In operation, during the training operation, training data is input from the training storage 325 to the decoder 322 along with true word transcription, which is used during the speech recognition operation. Model parameters are generated and output to the model storage 327. During speech recognition operations, unknown speech data is input to decoder 322 along with model parameters stored in model storage 327 during training operations, and an optimal word sequence is output.

  As shown in FIGS. 3-4, during the training operation, the training data can consist of metadata (meta-data) and true transcription, usually words, but phrases, Truth from truth element 325, which can also be other linguistic units such as syllables, phonemes, acoustic voice features, subphones, and in some cases, but not necessarily, the linguistic unit in the true transcription Input to the feature extractor 3222 along with time alignment to match the corresponding segments of the speech. That is, a training operation is performed to determine the maximum likelihood of truth. The feature extractor 3222 extracts multiple features from the input data using multiple extraction elements. It should be understood that according to various exemplary aspects of the present invention, the features can advantageously be asynchronous features, overlapping features, statistically independent features, and the like. Extraction elements include, but are not limited to, direct matching elements, synchronous phonetic elements, acoustic speech elements, linguistic semantic pragmatic features elements, and the like.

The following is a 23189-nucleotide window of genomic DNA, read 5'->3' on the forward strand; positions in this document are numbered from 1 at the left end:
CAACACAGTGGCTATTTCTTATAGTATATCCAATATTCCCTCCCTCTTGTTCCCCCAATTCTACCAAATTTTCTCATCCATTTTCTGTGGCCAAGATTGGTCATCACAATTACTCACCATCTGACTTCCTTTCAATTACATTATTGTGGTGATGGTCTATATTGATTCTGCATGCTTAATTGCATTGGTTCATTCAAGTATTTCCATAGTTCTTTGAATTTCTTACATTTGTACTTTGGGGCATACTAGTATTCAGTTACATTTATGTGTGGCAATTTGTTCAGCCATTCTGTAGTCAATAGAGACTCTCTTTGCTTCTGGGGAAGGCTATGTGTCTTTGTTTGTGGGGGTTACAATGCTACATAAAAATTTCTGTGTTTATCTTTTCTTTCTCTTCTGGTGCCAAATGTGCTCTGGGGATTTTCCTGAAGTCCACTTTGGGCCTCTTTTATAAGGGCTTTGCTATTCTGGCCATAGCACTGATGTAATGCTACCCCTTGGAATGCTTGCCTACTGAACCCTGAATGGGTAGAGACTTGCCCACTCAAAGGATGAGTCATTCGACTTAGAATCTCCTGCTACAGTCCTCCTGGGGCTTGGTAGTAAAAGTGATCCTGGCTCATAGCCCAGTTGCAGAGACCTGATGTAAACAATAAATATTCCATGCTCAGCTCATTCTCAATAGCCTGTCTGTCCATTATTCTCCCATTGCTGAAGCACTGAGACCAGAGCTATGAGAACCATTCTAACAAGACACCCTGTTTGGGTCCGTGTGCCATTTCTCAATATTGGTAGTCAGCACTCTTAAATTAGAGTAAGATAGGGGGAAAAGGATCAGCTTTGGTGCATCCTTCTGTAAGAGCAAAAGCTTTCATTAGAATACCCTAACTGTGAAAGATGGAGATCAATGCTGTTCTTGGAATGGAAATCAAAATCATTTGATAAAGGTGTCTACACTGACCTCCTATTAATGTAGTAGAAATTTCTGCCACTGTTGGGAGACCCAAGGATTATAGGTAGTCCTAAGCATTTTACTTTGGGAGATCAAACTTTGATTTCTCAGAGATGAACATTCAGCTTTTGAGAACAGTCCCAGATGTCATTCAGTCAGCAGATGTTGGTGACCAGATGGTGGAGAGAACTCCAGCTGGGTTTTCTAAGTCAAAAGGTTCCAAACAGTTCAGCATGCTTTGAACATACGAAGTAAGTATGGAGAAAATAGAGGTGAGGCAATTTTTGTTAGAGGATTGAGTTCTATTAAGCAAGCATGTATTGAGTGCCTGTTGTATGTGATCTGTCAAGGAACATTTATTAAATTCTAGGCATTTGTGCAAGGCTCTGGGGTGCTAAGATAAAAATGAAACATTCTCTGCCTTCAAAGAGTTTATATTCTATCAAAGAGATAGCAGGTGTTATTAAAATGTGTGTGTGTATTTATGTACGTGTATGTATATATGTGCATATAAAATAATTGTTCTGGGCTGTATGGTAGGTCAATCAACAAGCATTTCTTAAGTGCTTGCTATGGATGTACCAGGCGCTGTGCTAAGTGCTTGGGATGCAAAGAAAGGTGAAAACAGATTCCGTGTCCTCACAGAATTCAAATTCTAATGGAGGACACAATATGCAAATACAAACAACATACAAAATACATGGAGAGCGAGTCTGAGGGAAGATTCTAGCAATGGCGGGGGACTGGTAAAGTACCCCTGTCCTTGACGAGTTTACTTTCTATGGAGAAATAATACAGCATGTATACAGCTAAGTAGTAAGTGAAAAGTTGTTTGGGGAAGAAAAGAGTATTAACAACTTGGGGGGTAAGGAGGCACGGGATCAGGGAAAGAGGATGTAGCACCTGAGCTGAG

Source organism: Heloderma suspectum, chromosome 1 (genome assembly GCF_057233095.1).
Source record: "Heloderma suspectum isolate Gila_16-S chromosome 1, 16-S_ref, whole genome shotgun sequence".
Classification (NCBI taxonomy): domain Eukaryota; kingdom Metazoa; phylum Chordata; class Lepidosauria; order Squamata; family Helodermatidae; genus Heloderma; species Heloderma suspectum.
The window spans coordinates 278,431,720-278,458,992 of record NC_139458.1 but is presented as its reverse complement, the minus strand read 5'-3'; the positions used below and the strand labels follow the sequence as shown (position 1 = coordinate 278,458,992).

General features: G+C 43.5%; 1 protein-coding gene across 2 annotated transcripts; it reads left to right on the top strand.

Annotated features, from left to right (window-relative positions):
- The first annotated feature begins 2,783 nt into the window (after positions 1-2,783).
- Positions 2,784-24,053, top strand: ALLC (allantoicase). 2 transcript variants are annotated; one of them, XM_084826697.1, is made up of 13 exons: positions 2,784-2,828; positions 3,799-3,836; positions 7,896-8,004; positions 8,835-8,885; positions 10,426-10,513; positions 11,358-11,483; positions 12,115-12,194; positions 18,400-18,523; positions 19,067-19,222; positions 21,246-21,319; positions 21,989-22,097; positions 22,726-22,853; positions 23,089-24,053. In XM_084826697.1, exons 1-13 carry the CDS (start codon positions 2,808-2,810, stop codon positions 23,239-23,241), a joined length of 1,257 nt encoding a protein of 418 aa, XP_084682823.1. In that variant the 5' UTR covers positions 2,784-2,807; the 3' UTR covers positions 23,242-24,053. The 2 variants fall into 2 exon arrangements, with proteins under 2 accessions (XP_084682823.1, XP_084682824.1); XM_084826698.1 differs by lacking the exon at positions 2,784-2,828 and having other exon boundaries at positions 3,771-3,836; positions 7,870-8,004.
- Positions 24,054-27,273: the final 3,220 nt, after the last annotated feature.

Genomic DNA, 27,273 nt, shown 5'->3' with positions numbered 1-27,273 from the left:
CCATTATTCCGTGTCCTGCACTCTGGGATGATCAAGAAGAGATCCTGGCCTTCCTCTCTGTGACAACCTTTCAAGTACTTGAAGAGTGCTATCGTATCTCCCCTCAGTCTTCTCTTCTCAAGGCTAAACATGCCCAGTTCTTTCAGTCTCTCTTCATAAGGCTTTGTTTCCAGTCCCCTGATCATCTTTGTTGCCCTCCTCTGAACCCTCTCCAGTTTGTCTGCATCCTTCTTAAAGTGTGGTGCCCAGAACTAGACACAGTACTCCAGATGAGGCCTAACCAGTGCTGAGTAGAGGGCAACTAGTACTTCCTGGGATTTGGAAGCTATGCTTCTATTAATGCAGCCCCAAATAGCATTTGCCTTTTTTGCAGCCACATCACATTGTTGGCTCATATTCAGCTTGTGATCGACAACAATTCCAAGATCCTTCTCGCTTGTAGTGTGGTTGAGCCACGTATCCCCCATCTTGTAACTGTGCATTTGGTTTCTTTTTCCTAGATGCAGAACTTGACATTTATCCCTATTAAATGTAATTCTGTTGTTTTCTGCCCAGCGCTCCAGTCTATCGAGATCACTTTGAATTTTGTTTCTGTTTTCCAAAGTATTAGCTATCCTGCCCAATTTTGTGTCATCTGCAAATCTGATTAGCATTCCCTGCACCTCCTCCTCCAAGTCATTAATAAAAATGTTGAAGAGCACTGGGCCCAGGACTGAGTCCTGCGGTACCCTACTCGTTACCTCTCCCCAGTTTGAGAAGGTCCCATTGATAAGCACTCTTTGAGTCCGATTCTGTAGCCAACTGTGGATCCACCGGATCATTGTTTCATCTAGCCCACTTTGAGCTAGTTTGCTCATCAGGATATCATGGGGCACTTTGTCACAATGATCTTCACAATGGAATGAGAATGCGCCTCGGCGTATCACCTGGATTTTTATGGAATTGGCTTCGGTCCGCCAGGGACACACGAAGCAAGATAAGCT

For example, an exemplary direct match element can calculate a dynamic time warping score for various reference speech segments in the database. Synchronous speech features can be derived from traditional features such as mel cepstrum features. The acoustic speech features may be asynchronous features including linguistic distinctive features such as voicing, nodes, and the like.

  It should be understood that according to various exemplary embodiments of the present invention, none of these feature extractors need to be perfectly accurate. Features can also include higher-level information extracted from specific word sequence hypotheses, such as semantic or syntactic parse trees, pragmatic or semantic coherence. The feature may be metadata such as speaker information, utterance speed, and channel state.